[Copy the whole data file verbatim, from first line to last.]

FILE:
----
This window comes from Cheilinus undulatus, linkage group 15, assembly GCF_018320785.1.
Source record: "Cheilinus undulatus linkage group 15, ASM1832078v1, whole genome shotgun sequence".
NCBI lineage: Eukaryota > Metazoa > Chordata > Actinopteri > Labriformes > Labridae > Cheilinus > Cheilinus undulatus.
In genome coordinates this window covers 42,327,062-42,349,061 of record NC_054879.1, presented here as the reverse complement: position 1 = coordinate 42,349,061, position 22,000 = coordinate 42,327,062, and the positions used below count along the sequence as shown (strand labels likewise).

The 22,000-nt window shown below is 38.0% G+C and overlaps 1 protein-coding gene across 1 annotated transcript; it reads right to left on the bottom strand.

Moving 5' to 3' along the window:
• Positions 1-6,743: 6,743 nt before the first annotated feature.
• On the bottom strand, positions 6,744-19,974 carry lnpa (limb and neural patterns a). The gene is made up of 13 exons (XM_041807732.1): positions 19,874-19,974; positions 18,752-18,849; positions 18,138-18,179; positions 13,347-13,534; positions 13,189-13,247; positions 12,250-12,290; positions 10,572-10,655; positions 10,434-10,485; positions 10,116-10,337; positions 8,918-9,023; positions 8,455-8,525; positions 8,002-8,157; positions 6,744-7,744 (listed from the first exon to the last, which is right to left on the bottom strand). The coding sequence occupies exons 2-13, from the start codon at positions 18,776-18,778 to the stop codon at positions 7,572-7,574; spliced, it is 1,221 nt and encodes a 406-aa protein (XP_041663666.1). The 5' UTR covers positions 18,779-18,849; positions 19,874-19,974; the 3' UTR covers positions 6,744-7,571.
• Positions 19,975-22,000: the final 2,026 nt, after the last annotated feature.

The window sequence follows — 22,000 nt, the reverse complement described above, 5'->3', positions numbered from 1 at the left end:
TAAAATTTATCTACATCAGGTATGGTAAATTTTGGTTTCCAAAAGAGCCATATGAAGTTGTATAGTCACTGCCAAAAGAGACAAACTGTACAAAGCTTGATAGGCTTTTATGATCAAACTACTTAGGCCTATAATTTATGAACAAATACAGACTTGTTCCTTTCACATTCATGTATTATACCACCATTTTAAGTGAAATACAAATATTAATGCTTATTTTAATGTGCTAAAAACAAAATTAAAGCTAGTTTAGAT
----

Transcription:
This window comes from Cheilinus undulatus, linkage group 15, assembly GCF_018320785.1.
Source record: "Cheilinus undulatus linkage group 15, ASM1832078v1, whole genome shotgun sequence".
NCBI lineage: Eukaryota > Metazoa > Chordata > Actinopteri > Labriformes > Labridae > Cheilinus > Cheilinus undulatus.
In genome coordinates this window covers 42,327,062-42,349,061 of record NC_054879.1, presented here as the reverse complement: position 1 = coordinate 42,349,061, position 22,000 = coordinate 42,327,062, and the positions used below count along the sequence as shown (strand labels likewise).

The 22,000-nt window shown below is 38.0% G+C and overlaps 1 protein-coding gene across 1 annotated transcript; it reads right to left on the bottom strand.

Moving 5' to 3' along the window:
• Positions 1-6,743: 6,743 nt before the first annotated feature.
• On the bottom strand, positions 6,744-19,974 carry lnpa (limb and neural patterns a). The gene is made up of 13 exons (XM_041807732.1): positions 19,874-19,974; positions 18,752-18,849; positions 18,138-18,179; positions 13,347-13,534; positions 13,189-13,247; positions 12,250-12,290; positions 10,572-10,655; positions 10,434-10,485; positions 10,116-10,337; positions 8,918-9,023; positions 8,455-8,525; positions 8,002-8,157; positions 6,744-7,744 (listed from the first exon to the last, which is right to left on the bottom strand). The coding sequence occupies exons 2-13, from the start codon at positions 18,776-18,778 to the stop codon at positions 7,572-7,574; spliced, it is 1,221 nt and encodes a 406-aa protein (XP_041663666.1). The 5' UTR covers positions 18,779-18,849; positions 19,874-19,974; the 3' UTR covers positions 6,744-7,571.
• Positions 19,975-22,000: the final 2,026 nt, after the last annotated feature.

The window sequence follows — 22,000 nt, the reverse complement described above, 5'->3', positions numbered from 1 at the left end:
TAAAATTTATCTACATCAGGTATGGTAAATTTTGGTTTCCAAAAGAGCCATATGAAGTTGTATAGTCACTGCCAAAAGAGACAAACTGTACAAAGCTTGATAGGCTTTTATGATCAAACTACTTAGGCCTATAATTTATGAACAAATACAGACTTGTTCCTTTCACATTCATGTATTATACCACCATTTTAAGTGAAATACAAATATTAATGCTTATTTTAATGTGCTAAAAACAAAATTAAAGCTAGTTTAGAT